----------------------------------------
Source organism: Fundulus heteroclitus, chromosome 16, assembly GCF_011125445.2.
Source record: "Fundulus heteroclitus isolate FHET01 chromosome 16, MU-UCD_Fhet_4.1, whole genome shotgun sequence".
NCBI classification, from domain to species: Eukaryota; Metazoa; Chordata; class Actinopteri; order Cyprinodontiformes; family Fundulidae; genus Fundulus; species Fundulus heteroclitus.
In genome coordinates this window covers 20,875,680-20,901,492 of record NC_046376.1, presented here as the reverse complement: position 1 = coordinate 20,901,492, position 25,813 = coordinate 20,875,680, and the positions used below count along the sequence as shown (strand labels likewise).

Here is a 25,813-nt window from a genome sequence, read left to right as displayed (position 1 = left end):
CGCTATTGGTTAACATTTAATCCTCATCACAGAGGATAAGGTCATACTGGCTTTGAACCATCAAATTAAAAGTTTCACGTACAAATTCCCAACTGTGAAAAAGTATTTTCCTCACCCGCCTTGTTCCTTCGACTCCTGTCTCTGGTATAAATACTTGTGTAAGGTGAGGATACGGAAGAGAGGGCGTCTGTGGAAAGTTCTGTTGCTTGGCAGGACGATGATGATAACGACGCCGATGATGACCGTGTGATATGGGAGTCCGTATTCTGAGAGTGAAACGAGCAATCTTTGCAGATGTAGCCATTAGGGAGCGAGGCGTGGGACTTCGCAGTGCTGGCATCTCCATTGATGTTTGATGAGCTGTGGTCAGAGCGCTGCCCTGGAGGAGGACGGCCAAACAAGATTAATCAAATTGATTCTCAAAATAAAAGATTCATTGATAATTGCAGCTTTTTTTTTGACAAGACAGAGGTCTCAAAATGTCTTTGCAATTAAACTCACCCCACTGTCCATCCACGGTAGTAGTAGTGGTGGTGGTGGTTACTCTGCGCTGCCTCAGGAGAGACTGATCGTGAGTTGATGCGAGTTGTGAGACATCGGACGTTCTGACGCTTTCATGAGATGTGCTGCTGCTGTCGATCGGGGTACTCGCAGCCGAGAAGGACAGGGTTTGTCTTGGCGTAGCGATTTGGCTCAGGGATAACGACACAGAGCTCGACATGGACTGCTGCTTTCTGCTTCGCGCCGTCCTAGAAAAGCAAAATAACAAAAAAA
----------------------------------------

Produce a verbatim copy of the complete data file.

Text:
Source organism: Fundulus heteroclitus, chromosome 16, assembly GCF_011125445.2.
Source record: "Fundulus heteroclitus isolate FHET01 chromosome 16, MU-UCD_Fhet_4.1, whole genome shotgun sequence".
NCBI classification, from domain to species: Eukaryota; Metazoa; Chordata; class Actinopteri; order Cyprinodontiformes; family Fundulidae; genus Fundulus; species Fundulus heteroclitus.
In genome coordinates this window covers 20,875,680-20,901,492 of record NC_046376.1, presented here as the reverse complement: position 1 = coordinate 20,901,492, position 25,813 = coordinate 20,875,680, and the positions used below count along the sequence as shown (strand labels likewise).

Here is a 25,813-nt window from a genome sequence, read left to right as displayed (position 1 = left end):
CGCTATTGGTTAACATTTAATCCTCATCACAGAGGATAAGGTCATACTGGCTTTGAACCATCAAATTAAAAGTTTCACGTACAAATTCCCAACTGTGAAAAAGTATTTTCCTCACCCGCCTTGTTCCTTCGACTCCTGTCTCTGGTATAAATACTTGTGTAAGGTGAGGATACGGAAGAGAGGGCGTCTGTGGAAAGTTCTGTTGCTTGGCAGGACGATGATGATAACGACGCCGATGATGACCGTGTGATATGGGAGTCCGTATTCTGAGAGTGAAACGAGCAATCTTTGCAGATGTAGCCATTAGGGAGCGAGGCGTGGGACTTCGCAGTGCTGGCATCTCCATTGATGTTTGATGAGCTGTGGTCAGAGCGCTGCCCTGGAGGAGGACGGCCAAACAAGATTAATCAAATTGATTCTCAAAATAAAAGATTCATTGATAATTGCAGCTTTTTTTTTGACAAGACAGAGGTCTCAAAATGTCTTTGCAATTAAACTCACCCCACTGTCCATCCACGGTAGTAGTAGTGGTGGTGGTGGTTACTCTGCGCTGCCTCAGGAGAGACTGATCGTGAGTTGATGCGAGTTGTGAGACATCGGACGTTCTGACGCTTTCATGAGATGTGCTGCTGCTGTCGATCGGGGTACTCGCAGCCGAGAAGGACAGGGTTTGTCTTGGCGTAGCGATTTGGCTCAGGGATAACGACACAGAGCTCGACATGGACTGCTGCTTTCTGCTTCGCGCCGTCCTAGAAAAGCAAAATAACAAAAAAA